Type of Document Master's Thesis Author Naghshineh-Pour, Amir H. Author's Email Address email@example.com URN etd-121498-163005 Title Structural Optimization and Design of a Strut-Braced Wing Aircraft Degree Master of Science Department Aerospace and Ocean Engineering Advisory Committee
Advisor Name Title Kapania, Rakesh K. Committee Chair Johnson, Eric R. Committee Member Mason, William H. Committee Member Schetz, Joseph A. Committee Member Keywords
- Strut-Braced Wing
- Wing Box
- Structural Optimization
- Multidisciplinary Design Optimization
- Aircraft Design
Date of Defense 1998-11-30 Availability unrestricted AbstractA significant improvement can be achieved in the performance of transonic transport aircraft using Multidisciplinary Design Optimization (MDO) by implementing truss-braced wing concepts in combination with other advanced technologies and novel design innovations. A considerable reduction in drag can be obtained by using a high aspect ratio wing with thin airfoil sections and tip-mounted engines. However, such wing structures could suffer from a significant weight penalty. Thus, the use of an external strut or a truss bracing is promising for weight reduction.
Due to the unconventional nature of the proposed concept, commonly available wing weight equations for transport aircraft will not be sufficiently accurate. Hence, a bending material weight calculation procedure was developed to take into account the influence of the strut upon the wing weight, and this was coupled to the Flight Optimization System (FLOPS) for total wing weight estimation. The wing bending material weight for single-strut configurations is estimated by modeling the wing structure as an idealized double-plate model using a piecewise linear load method.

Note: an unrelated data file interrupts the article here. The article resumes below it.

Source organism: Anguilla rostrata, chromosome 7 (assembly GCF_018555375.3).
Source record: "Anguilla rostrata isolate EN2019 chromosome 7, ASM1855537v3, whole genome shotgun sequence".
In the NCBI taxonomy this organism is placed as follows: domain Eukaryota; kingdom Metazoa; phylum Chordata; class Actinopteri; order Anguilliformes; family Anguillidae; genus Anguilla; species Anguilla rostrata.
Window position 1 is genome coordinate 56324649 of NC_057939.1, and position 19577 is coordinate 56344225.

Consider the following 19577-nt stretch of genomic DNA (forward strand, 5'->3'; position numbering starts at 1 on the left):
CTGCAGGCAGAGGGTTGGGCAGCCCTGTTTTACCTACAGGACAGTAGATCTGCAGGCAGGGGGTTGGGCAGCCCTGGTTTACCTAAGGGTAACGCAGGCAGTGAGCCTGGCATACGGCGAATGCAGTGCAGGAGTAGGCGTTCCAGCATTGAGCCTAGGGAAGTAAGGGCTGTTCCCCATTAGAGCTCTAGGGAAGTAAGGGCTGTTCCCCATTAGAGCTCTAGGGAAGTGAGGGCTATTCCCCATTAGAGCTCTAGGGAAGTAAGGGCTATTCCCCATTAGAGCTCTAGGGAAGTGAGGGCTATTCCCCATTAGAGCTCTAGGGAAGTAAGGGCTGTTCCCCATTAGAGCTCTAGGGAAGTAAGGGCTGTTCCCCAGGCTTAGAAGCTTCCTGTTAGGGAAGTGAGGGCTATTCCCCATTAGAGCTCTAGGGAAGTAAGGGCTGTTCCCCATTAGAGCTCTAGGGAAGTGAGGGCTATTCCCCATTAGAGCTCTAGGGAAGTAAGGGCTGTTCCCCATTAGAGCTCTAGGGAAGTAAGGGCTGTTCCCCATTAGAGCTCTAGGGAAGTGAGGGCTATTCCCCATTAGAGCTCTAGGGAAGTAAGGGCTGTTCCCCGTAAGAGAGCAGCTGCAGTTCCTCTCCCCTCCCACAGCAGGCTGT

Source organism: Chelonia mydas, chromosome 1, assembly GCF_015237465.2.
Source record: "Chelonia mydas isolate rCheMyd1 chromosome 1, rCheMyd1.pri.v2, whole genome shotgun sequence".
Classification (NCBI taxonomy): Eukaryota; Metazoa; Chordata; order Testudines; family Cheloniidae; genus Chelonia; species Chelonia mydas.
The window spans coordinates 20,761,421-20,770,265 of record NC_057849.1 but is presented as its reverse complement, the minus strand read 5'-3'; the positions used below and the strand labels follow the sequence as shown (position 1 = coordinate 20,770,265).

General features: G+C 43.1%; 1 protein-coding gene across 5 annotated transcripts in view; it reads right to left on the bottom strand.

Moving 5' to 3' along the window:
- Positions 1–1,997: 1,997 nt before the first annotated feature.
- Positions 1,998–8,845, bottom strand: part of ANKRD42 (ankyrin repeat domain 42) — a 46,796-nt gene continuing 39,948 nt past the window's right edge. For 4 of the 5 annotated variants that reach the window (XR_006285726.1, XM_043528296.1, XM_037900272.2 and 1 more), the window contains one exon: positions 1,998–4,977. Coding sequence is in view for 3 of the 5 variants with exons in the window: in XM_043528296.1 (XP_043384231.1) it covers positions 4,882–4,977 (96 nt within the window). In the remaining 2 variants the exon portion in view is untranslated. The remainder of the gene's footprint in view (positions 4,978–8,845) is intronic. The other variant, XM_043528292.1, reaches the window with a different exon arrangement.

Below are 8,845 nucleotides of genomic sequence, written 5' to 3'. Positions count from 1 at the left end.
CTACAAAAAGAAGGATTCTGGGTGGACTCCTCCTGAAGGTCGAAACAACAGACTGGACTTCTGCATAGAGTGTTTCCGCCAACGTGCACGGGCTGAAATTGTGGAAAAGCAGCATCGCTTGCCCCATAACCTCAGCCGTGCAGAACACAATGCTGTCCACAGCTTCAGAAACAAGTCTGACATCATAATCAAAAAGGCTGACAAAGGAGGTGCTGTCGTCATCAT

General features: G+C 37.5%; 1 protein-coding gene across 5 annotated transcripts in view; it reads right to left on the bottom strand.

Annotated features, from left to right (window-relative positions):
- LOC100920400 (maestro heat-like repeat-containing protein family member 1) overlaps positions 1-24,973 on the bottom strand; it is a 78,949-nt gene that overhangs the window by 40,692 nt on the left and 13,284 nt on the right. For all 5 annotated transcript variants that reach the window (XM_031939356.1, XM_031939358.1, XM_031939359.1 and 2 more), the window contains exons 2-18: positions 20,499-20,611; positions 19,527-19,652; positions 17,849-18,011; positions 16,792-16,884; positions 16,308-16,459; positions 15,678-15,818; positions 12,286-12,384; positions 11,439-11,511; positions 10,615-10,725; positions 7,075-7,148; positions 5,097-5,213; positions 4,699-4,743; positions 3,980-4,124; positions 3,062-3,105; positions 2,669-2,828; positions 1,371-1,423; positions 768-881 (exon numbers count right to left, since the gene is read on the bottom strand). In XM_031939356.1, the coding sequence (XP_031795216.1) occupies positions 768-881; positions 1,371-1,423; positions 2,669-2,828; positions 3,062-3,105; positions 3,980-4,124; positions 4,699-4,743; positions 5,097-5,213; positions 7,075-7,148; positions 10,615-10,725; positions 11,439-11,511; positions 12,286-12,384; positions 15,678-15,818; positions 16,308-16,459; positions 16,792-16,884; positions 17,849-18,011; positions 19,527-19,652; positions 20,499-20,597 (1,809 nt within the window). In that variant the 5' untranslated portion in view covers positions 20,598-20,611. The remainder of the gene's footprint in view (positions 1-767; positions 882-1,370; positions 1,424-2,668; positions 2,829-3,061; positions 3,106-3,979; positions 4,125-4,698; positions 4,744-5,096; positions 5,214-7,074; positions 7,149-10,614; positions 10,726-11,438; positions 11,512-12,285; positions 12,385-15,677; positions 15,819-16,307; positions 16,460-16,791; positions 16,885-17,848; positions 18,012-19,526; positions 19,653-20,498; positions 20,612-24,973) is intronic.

Two maneuver load conditions 2.5g and -1.0g factor of safety of 1.5 and a 2.0g taxi bump are considered as the critical load conditions to determine the wing bending material weight. From preliminary analyses, the buckling of the strut under the -1.0g load condition proved to be the critical structural challenge. To address this issue, an innovative design strategy introduces a telescoping sleeve mechanism to allow the strut to be inactive during negative g maneuvers and active during positive g maneuvers. Also, more wing weight reduction is obtained by optimizing the strut force, a strut offset length, and the wing-strut junction location. The best configuration shows a 9.2% savings in takeoff gross weight, an 18.2% savings in wing weight and a 15.4% savings in fuel weight compared to a cantilever wing counterpart.
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